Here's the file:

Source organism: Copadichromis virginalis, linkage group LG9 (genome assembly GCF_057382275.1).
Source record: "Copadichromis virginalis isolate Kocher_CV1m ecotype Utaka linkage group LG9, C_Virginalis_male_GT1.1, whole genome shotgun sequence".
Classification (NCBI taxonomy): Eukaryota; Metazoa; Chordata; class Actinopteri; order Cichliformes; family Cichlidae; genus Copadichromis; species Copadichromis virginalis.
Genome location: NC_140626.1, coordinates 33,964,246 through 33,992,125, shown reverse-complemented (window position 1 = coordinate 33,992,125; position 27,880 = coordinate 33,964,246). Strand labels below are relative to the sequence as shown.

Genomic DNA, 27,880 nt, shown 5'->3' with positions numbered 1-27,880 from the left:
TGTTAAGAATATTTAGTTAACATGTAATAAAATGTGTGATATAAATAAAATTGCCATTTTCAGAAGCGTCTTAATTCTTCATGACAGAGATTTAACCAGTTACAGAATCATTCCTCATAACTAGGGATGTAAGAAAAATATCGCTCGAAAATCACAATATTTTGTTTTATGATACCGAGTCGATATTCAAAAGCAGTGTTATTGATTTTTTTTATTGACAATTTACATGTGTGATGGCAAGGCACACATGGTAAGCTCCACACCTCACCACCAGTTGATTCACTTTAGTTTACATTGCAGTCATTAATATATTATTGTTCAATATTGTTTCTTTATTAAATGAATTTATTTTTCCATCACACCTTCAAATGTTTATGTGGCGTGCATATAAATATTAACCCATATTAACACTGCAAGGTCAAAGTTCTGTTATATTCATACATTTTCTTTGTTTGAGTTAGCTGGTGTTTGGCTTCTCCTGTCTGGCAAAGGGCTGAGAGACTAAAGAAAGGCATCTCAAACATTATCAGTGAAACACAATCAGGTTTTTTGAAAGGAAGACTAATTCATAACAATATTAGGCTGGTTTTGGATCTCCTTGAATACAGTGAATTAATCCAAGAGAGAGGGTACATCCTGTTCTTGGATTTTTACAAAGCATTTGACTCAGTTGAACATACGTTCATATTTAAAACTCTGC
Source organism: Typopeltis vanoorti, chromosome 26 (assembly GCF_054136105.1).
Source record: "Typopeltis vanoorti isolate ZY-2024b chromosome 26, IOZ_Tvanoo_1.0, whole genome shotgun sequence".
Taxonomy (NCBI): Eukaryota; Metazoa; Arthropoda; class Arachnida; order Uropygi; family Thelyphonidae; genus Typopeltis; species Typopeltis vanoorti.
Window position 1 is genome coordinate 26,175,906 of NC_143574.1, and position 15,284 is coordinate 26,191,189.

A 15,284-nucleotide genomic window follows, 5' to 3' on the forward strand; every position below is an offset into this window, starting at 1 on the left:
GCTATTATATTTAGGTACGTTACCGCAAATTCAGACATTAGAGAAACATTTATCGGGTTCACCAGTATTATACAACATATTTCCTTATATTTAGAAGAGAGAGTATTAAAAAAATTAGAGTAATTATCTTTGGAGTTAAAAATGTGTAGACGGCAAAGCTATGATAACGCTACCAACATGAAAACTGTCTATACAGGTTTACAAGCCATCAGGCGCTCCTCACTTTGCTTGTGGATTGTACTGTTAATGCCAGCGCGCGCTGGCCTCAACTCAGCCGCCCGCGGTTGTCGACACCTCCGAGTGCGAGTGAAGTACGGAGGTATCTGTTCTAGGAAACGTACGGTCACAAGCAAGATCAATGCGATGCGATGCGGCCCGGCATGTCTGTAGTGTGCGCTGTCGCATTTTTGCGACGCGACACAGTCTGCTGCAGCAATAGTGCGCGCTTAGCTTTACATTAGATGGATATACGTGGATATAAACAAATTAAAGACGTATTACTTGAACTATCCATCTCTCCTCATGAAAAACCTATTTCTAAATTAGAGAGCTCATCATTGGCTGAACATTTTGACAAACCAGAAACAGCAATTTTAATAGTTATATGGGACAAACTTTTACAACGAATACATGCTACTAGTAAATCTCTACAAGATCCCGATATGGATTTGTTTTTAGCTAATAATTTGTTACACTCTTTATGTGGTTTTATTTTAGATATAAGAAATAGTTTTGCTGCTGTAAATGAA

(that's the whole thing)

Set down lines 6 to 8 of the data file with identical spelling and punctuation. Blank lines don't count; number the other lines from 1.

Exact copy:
TGTTAAGAATATTTAGTTAACATGTAATAAAATGTGTGATATAAATAAAATTGCCATTTTCAGAAGCGTCTTAATTCTTCATGACAGAGATTTAACCAGTTACAGAATCATTCCTCATAACTAGGGATGTAAGAAAAATATCGCTCGAAAATCACAATATTTTGTTTTATGATACCGAGTCGATATTCAAAAGCAGTGTTATTGATTTTTTTTATTGACAATTTACATGTGTGATGGCAAGGCACACATGGTAAGCTCCACACCTCACCACCAGTTGATTCACTTTAGTTTACATTGCAGTCATTAATATATTATTGTTCAATATTGTTTCTTTATTAAATGAATTTATTTTTCCATCACACCTTCAAATGTTTATGTGGCGTGCATATAAATATTAACCCATATTAACACTGCAAGGTCAAAGTTCTGTTATATTCATACATTTTCTTTGTTTGAGTTAGCTGGTGTTTGGCTTCTCCTGTCTGGCAAAGGGCTGAGAGACTAAAGAAAGGCATCTCAAACATTATCAGTGAAACACAATCAGGTTTTTTGAAAGGAAGACTAATTCATAACAATATTAGGCTGGTTTTGGATCTCCTTGAATACAGTGAATTAATCCAAGAGAGAGGGTACATCCTGTTCTTGGATTTTTACAAAGCATTTGACTCAGTTGAACATACGTTCATATTTAAAACTCTGC
Source organism: Typopeltis vanoorti, chromosome 26 (assembly GCF_054136105.1).
Source record: "Typopeltis vanoorti isolate ZY-2024b chromosome 26, IOZ_Tvanoo_1.0, whole genome shotgun sequence".